Volume 14, Issue 22 ~ June 1 - June 7, 2006

Gunkholing in Wonderland

Eagle Cove on the Magothy

If you’re asked to go gunkholing, what might you be getting into? An exploration of the city’s storm tunnels, perhaps, or mucking about in a dark, wet cave looking for stalagtites?

No, gunkholing is a more earthy term for anchoring your boat on a pleasant out-of-the-way cove or creek. A simple cruise with peace and quiet, beautiful surroundings, tranquil waters and none of the usual daily grind as your destination. What’s not to love?

There are many good gunkholes around Chesapeake Bay, but some are more accessible than others. Consider what follows as a good first adventure in gunkholing that requires minimum skill yet provides a pleasant anchoring experience. Let’s head to the Magothy River, to a place locally referred to as Eagle Cove, so named because there are many osprey and, according to some, bald eagles, nesting around this pleasant, protected cove.

Before you pack in the beer and prepare to launch, there are three things you need for successful gunkholing in addition to a boat. First, you need an anchor appropriate for your vessel and anchor chain in good condition. Dragging anchor in the middle of the night could leave you beached at dawn.

Next you must have a good up-to-date set of charts. Among the many chart sets available, one of the best and easiest to use is the Chesapeake Bay, Maryland and Virginia spiral-bound chart set produced by ADC. It includes fishing locations, marina data and other useful information, and the company is conscientious about keeping the data current.

Finally, you need an operative and accurate depth finder, for you may be entering areas where depth may shallow out very quickly, and the last thing you want to report to your friends after your adventure is that you spent most of it grounded.

Once you have your complement of required equipment, locate your destination on your unspotted charts, plot your course and stock up the galley. You are ready to part the waters. If time permits you to reach your gunkhole retreat before sunset, then cruise at a leisurely pace. Getting to the Magothy from just about anyplace is not difficult, so you can take in the scenery and toss off tensions along the way.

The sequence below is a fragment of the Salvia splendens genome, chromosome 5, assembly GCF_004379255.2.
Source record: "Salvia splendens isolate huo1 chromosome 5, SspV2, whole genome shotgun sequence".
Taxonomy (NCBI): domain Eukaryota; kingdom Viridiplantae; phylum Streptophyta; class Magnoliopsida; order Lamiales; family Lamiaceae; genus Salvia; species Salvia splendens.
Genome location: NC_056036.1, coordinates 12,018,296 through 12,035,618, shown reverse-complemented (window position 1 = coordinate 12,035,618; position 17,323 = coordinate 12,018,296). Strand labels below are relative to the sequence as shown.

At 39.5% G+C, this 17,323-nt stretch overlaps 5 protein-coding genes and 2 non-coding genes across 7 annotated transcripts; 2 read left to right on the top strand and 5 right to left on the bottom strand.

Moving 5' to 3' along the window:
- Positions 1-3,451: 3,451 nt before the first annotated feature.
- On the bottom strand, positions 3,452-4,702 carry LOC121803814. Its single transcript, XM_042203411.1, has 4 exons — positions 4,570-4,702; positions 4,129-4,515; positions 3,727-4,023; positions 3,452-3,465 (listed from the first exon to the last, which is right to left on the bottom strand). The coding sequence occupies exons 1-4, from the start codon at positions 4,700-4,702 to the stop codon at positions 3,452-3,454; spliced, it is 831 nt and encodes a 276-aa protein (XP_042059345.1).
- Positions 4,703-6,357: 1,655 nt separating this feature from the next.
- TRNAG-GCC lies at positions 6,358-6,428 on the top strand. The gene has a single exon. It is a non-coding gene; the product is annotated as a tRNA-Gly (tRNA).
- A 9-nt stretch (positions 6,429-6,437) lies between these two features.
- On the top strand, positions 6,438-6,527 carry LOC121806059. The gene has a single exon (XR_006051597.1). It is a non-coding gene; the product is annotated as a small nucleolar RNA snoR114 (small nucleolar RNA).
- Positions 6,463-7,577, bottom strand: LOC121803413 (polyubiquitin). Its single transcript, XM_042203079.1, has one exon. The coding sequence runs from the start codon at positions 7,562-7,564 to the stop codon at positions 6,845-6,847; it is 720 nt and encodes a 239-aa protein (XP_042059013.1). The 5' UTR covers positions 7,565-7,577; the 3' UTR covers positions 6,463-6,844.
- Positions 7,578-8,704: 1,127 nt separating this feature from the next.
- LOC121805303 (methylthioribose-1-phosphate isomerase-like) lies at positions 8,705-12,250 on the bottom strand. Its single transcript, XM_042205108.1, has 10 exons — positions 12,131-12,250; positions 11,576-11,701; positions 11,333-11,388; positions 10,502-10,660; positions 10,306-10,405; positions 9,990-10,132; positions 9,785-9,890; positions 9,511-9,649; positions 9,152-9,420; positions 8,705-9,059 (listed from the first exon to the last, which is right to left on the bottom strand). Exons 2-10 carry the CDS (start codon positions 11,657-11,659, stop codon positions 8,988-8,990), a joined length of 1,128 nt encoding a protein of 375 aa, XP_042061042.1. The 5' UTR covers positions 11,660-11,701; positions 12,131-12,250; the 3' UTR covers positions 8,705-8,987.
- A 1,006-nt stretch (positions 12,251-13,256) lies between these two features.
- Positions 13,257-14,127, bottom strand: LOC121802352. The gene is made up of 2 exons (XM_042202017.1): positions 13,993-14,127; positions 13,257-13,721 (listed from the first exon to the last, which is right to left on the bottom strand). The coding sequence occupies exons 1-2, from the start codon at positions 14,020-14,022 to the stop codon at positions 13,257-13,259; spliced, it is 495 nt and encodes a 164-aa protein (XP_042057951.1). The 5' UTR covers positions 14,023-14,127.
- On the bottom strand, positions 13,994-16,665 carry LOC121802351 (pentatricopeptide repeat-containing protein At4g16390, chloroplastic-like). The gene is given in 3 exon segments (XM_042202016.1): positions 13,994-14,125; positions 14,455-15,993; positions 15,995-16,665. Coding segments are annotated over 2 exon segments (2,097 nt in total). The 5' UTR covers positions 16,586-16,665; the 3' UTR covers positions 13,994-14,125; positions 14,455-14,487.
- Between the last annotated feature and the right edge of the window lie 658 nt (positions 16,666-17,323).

Eagle Cove is a truly lovely location, off the northern end of Gibson Island, but it isn’t marked by name on any charts I’ve seen. However, it is easy to find on the charts because it is located between Holland Point and Purdy Point, both of which are shown on most charts. The cove itself is surrounded by marsh, woods and a small sandy beach. This is an easy place to get to in a reasonable amount of time from Annapolis or points north, and if you are coming from farther south, it’s still a nice anchorage that doesn’t require traveling very far up the river.

Once inside the mouth of the Magothy, you will see Sillery Bay to starboard, easily marked by Dobbins Island, which will be in front of you just to starboard. Once you pass the sand spit off the southern end of Gibson Island, move to your right and follow the island, but stay well off shore because there are shoals. Continue on to Magothy Narrows, which is just west of Holland Point and noted on the charts. You have plenty of depth, but it’s called narrows for a reason. It’s a small throat of water you must move through to reach your anchorage. Be sure to keep lighted green No. 3 to port and lighted red No. 10 on your starboard side. Depth through this area is about 10 feet, so sailboats as well as power boats can navigate here. You just don’t have much room on either side to play around.

Keep your eyes on the markers, watch for shoals and check your depth finder, particularly if you are going in at low tide.

When you pass Holland Point, the cove will open up to starboard. But move closer to Purdy Point before anchoring. From this vantage, you will see masts hidden by marsh. If you followed the waterway past the cove, you would end up at the private yacht yard belonging to the Gibson Island Club. None of the homes on Gibson Island is visible from the cove, so you have privacy in addition to protection from weather.

In the height of the summer boating season, there may be other boats in the cove, but most remain in Sillery Bay and around Dobbins Island, so you may pass through a crowd to get to your little hideout. Don’t tell them where you’re going.

Now that you’ve dropped anchor in this idyllic location, what are you to do? This particular gunkhole is custom made for relaxing on your boat, swimming if the sea nettles aren’t about, watching the sunset or spotting osprey and other wildfowl. This is a perfect environment for reading a good book, slow dining and listening to your favorite music. This is not a destination from which to go sight-seeing. Gibson Island is a private island and off limits for exploring, and there’s very little else nearby.

Eagle Cove is an easily accessible getaway for a one- or two-night outing, a simple rural marine cradle made for escaping from the rigors of a much-too-hurried lifestyle. If you are on a longer cruise and will be passing by the Magothy, it’s well worth an overnight.

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